Argentinian ACE Driven by Curiosity
Argentinian ACE Driven by Curiosity

When I call Alberto Guisande he is at his desk drinking mate tea. It is 9am in Panama and yet as he sits under the watchful eye of a Spiderman figurine – more about that later – he looks like he has already got through a good day’s work. 


The Alteryx ACE has been living in the Central American country for the last twenty years, having moved here from his native Argentina, after a year working in Barcelona and Boston. Along with his business partner, he runs an analytics firm with offices in Mexico, Chile and Canada as well as his adopted country.

A happy accident

Like so many in his field, Alberto got into data analytics “by accident”. 

“I started my career at Bank of America,” he says. “I was always part of the electronic banking department. I started as a low-level manager and made it up to vice president. When I was there, I was lucky enough to have a boss that thought I had a set of skills that he wanted me to explore in terms of management. He offered to invest in my development. When someone wants to invest in you, you can’t say no. Being curious is one of your principal assets as a professional.”  

It is a belief that has taken Alberto a long way. He quickly developed his career around the building and development of high performance teams across the bank before he moved into other industries around supply chain and logistics. 

When an opportunity came up to “try to put some order on projects” for a Business Intelligence service that had lost its way a little, Alberto couldn’t resist the challenge. 

He helped to knock the company back into shape and while working there, he came across Tableau. Together with a colleague, he decided to find out more. Both could see the software’s potential and within months, they established the first Tableau partner in Panama.  

“I was always on the other side,” he says. “I was a customer or a manager consuming data, getting reports, asking questions and making decisions around the analysts’ reports. I was never the data manipulator myself. But I was close to it and so I really got into that world by chance.”

Discovering the power of Alteryx

Shortly after the foundation of his company, he was faced with a challenging project for a new client.

“I had to come up with this project in fifteen days,” recalls Alberto. “I said to myself that I need three R programmers to make predictive models and so on. A few days beforehand we had been to our first Tableau Partner Conference and I was looking through some of the stuff we had brought back from it when I saw this little blue logo. I decided to take a look.”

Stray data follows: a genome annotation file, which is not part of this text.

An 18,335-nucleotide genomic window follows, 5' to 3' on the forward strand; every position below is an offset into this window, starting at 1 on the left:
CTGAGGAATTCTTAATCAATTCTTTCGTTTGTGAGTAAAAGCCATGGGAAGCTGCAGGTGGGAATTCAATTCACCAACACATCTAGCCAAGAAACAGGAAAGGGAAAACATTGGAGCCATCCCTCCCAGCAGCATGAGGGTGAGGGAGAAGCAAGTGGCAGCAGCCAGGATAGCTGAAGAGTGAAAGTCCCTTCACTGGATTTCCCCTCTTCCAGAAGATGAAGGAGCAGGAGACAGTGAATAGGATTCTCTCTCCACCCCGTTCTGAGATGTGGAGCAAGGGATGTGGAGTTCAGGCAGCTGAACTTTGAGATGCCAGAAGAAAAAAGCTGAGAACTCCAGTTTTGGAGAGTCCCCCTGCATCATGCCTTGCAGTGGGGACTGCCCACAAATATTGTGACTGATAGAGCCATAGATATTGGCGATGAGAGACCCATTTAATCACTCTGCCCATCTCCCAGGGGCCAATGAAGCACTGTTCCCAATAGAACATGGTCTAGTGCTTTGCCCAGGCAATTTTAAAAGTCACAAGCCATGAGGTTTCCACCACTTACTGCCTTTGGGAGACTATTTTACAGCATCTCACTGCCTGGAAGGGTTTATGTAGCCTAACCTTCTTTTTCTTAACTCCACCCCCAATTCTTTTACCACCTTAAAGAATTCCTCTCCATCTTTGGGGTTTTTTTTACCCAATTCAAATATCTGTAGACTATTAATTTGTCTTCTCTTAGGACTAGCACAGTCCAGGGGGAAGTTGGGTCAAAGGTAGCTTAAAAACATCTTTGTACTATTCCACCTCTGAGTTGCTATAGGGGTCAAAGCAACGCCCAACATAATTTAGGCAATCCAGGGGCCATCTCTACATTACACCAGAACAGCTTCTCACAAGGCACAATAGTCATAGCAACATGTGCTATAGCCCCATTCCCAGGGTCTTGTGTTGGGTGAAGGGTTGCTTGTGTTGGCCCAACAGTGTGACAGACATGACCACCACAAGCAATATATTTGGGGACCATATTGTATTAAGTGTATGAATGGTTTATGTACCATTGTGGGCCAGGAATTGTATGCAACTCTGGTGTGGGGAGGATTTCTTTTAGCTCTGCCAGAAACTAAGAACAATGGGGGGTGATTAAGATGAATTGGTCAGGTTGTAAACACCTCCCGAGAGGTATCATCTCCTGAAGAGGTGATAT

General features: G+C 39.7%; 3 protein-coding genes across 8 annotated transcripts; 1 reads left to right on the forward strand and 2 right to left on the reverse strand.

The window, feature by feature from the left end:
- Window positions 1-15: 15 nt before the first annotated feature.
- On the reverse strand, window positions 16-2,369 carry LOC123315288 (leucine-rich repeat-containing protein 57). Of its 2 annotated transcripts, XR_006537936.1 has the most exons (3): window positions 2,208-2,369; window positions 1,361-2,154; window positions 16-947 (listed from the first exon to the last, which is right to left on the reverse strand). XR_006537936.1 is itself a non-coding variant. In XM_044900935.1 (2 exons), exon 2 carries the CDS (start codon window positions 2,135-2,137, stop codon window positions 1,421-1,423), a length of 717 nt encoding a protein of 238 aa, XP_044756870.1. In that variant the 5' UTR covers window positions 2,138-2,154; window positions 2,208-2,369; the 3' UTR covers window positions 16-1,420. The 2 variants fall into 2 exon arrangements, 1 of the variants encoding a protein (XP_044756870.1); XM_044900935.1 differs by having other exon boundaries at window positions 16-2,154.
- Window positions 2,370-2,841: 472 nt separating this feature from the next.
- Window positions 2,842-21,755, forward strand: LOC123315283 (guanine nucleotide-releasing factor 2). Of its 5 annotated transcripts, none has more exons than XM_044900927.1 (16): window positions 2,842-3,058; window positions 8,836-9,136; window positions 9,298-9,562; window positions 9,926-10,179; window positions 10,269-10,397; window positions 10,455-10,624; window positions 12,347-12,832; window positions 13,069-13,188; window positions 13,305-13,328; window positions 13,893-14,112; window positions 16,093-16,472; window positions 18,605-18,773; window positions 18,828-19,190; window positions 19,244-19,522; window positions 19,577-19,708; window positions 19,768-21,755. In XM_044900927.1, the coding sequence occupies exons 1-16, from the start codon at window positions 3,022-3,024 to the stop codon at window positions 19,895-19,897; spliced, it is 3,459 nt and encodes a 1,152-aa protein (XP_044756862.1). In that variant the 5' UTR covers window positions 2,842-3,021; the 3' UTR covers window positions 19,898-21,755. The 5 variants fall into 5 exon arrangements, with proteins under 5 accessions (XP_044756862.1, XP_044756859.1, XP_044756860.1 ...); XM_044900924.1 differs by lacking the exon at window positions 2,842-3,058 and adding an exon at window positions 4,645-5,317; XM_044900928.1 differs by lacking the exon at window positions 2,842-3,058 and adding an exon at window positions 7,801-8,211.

The Alteryx website told him everything he needed to know and he quickly made contact.

After a little back and forth, which included a conversation with the burgeoning company’s business development manager and a forty-five minute induction, the Argentinian knew he had found what he needed. That was late 2014. Since then, Alberto and Alteryx have been inseparable.

A one-person army of data

“Bottom line, I was able to develop that model in ten days,” he recalls. “So I had five days to spare and that’s how Alteryx came into my life.”

“It made me a one-person army of data,” he continues. “I was able to manage production projects by myself in a very short time with a lot less effort.” 

“One of the most appealing functionalities of Alteryx is that you can do everything you can do in Excel but easily and I think that’s the first impression that people get with it. It’s like ‘oh I don’t have to write these daunting formulas, I can do it with just a drag and drop’. Definitely, as you go up the chain it gets more difficult but that first impression is very appealing for most people.”

In 2015, just as the Alteryx community was getting off the ground, he was honoured with the title of ACE. He is pretty sure it was because he knew “all of the tools” the software has to offer. Not something everyone could claim, certainly not seven years ago.

“You have to remember, back then there were no data architects really. Big Data didn’t exist as a concept, even though we managed huge amounts of data but they didn’t exist at that point.”

For the Alteryx User Group Ireland on June 23rd, Alberto will join his fellow ACE and friend Esther Cohen to present Thirty Tips in Thirty Minutes. It promises to be a rip-roaring session of great insights and is not to be missed.

Before we finish, I ask him about that Spiderman figure above his head.

“I have a parallel career drawing comic books,” he says. “I’m an illustrator.”

He is a man of many talents and we can’t wait to hear from him.


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